Be Tick Smart: Repel, Inspect, Remove!

It's summer! That means lots of walks in the woods and fields, enjoying the great Canadian outdoors. However, these beautiful spaces for hiking, biking and picnics are also home to ticks. Follow these simple rules to avoid ticks as much as possible:

  • Avoid grassy areas and shrubs where ticks may be lying in wait to tag a ride on you. Ticks like to lurk in brush, scrub, leaf litter, and long grass.
  • Avoid tick season completely by staying away from outdoor areas where ticks thrive, usually during the months of April through September.
  • Wear light-colored clothing so ticks can be easily seen, and brush them off.
  • Tuck your pants into your socks.
  • If you opt for toxic (DEET) repellents, spray them ONLY on your clothing, and DON'T spray them on your pets. Natural essential oil repellents may help, but these formulas are not proven to repel ticks.
  • If you've been in an area where ticks may be lurking, as soon as possible, remove your clothes (20 - 30 minutes in a hot dryer will kill any ticks clinging to your clothes) and check your body closely. Ticks like to crawl into crevices and hidden areas, so if you don't have a check "buddy" try using a mirror to view areas like your back, and don't forget your scalp.
  • If you discover a tick already embedded, try to remove the tick as soon as you discover it because prompt removal can prevent transmission of tick-borne diseases.
  • Use fine-tipped tweezers and firmly grasp the tick close to the skin. Do not grasp it by the body, as squeezing the tick can cause it to regurgitate its stomach contents. Avoid touching the tick with your bare hands.
  • With a steady motion, pull straight up until all parts of the tick are removed. Do not twist or jerk the tick. Do not be alarmed if the tick’s mouthparts remain in the skin. Once the mouthparts are removed from the rest of the tick, it can no longer transmit disease-causing bacteria.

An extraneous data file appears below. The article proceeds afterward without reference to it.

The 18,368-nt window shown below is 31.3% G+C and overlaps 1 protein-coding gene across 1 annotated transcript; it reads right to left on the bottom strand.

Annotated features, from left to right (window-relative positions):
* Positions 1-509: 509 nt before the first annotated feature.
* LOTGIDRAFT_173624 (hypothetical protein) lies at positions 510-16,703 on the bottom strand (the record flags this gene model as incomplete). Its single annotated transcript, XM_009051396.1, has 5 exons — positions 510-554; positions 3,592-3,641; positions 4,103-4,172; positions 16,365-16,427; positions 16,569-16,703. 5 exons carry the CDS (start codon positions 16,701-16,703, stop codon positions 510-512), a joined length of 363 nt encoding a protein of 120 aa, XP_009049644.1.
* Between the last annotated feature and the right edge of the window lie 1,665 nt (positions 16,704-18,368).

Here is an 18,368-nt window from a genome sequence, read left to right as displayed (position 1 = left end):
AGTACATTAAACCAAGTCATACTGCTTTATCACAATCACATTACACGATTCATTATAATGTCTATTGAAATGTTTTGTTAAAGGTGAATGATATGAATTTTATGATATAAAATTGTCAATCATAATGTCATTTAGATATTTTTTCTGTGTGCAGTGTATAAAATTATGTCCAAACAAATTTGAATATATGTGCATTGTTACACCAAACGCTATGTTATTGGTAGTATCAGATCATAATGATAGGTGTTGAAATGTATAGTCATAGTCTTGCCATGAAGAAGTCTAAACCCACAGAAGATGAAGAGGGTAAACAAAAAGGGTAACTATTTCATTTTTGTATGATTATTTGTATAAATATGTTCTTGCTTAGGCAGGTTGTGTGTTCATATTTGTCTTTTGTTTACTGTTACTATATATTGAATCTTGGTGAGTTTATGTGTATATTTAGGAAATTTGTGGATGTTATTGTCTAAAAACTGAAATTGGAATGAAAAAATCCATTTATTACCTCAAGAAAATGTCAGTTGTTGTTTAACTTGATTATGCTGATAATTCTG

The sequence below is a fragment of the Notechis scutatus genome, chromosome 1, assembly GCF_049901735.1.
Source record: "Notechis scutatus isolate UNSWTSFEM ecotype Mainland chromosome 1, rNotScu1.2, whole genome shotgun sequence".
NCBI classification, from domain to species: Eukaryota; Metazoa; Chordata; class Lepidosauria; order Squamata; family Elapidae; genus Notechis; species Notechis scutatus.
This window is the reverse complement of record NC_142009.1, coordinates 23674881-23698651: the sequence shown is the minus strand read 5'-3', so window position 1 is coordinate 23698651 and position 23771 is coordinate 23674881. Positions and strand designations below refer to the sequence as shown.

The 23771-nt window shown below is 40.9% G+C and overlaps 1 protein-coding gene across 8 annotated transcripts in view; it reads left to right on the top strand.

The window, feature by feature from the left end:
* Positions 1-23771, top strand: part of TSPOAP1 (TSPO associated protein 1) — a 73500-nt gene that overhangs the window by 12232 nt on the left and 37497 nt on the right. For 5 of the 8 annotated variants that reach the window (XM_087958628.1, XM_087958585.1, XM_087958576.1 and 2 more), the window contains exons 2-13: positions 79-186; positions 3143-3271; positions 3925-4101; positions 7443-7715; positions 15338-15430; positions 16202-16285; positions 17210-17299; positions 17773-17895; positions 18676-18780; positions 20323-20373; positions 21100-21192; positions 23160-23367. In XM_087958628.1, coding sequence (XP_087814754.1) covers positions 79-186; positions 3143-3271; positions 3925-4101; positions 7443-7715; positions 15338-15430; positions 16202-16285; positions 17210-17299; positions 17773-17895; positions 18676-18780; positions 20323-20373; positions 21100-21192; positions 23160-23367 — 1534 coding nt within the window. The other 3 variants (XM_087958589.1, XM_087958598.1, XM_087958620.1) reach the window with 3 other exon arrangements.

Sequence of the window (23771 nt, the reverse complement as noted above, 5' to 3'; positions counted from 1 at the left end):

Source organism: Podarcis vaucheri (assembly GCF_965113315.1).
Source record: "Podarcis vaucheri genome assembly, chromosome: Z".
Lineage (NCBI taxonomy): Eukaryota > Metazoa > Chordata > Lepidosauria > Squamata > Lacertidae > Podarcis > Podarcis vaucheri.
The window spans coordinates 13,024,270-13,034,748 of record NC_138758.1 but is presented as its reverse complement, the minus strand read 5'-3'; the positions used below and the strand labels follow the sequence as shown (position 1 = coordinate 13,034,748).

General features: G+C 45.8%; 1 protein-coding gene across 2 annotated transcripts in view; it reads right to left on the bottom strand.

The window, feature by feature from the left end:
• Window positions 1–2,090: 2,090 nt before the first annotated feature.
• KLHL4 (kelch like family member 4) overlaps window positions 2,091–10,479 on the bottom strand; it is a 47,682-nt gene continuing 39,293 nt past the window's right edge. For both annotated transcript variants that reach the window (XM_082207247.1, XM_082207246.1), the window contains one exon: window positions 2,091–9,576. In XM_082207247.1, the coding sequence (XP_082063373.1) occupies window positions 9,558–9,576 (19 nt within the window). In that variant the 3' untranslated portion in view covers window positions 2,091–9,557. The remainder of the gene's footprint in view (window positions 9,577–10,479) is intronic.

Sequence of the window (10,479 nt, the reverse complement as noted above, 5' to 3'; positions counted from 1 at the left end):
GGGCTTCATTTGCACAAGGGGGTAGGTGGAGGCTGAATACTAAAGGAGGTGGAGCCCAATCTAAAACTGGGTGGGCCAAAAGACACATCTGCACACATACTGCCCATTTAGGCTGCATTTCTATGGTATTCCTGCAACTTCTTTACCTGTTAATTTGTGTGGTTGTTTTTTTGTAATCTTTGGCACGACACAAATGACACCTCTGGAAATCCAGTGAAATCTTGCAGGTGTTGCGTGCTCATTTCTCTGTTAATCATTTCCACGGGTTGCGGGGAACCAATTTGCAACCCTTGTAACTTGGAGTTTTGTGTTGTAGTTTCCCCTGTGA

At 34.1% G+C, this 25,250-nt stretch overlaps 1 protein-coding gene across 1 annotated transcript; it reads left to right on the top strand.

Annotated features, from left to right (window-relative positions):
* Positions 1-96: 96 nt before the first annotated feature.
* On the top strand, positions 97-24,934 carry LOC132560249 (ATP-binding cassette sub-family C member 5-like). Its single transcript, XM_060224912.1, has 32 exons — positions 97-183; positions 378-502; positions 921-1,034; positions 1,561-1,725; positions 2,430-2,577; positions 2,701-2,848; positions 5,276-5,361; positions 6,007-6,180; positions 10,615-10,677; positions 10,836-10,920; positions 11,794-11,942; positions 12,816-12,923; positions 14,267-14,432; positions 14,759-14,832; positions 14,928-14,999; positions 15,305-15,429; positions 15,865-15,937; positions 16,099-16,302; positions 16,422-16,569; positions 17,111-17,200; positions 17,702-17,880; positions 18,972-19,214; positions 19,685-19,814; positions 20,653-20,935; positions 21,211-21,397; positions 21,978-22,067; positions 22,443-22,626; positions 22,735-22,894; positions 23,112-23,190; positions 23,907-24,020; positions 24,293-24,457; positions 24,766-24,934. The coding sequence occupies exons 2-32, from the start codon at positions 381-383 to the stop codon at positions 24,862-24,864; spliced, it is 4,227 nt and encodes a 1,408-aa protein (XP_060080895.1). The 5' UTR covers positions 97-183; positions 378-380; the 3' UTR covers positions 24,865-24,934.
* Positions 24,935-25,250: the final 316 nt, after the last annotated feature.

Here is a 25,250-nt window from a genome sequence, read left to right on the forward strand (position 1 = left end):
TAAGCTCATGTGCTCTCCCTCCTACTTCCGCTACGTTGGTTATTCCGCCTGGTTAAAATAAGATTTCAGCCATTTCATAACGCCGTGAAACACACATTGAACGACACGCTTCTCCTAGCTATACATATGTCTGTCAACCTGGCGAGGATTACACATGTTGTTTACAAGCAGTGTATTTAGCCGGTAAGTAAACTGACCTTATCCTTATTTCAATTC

• DO NOT use petroleum jelly, a hot match, nail polish, or other products to remove a tick. These methods are ineffective.
  • Thoroughly wash your hands and the bite area.
  • After removing the tick, wash your hands with soap and water or use an alcohol-based hand sanitizer if soap and water are not available. Clean the tick bite with soap and water or use an antiseptic such as iodine scrub or rubbing alcohol.
  • Removing ticks within 12 - 24 hours after the tick bite usually prevents infection.
  • You can take the tick – in a secure container like a sealed baggie or pill bottle – to your doctor, health care professional or local public health unit. If appropriate, they will send it to the Public Health Ontario Laboratory for identification. By bringing a tick in for identification, you help authorities to keep track of tick populations, growth and movement. However, tick testing is not intended as a diagnosis of Lyme disease.
  • People with Lyme disease often see symptoms within 1-2 weeks of a tick bite. But symptoms can appear as early as 3 to 30 days after a bite from an infected blacklegged tick.
  • Common symptoms of Lyme disease include:

    • fever
    • headache
    • muscle and joint pain
    • spasms, numbness or tingling
    • facial paralysis
    • fatigue
    • swollen glands
    • expanding skin rash
  • See your doctor or a healthcare professional right away, whether you have symptoms, or are just feeling unwell in the weeks following a tick bite.


Leave a comment

Please note: comments must be approved before they are published.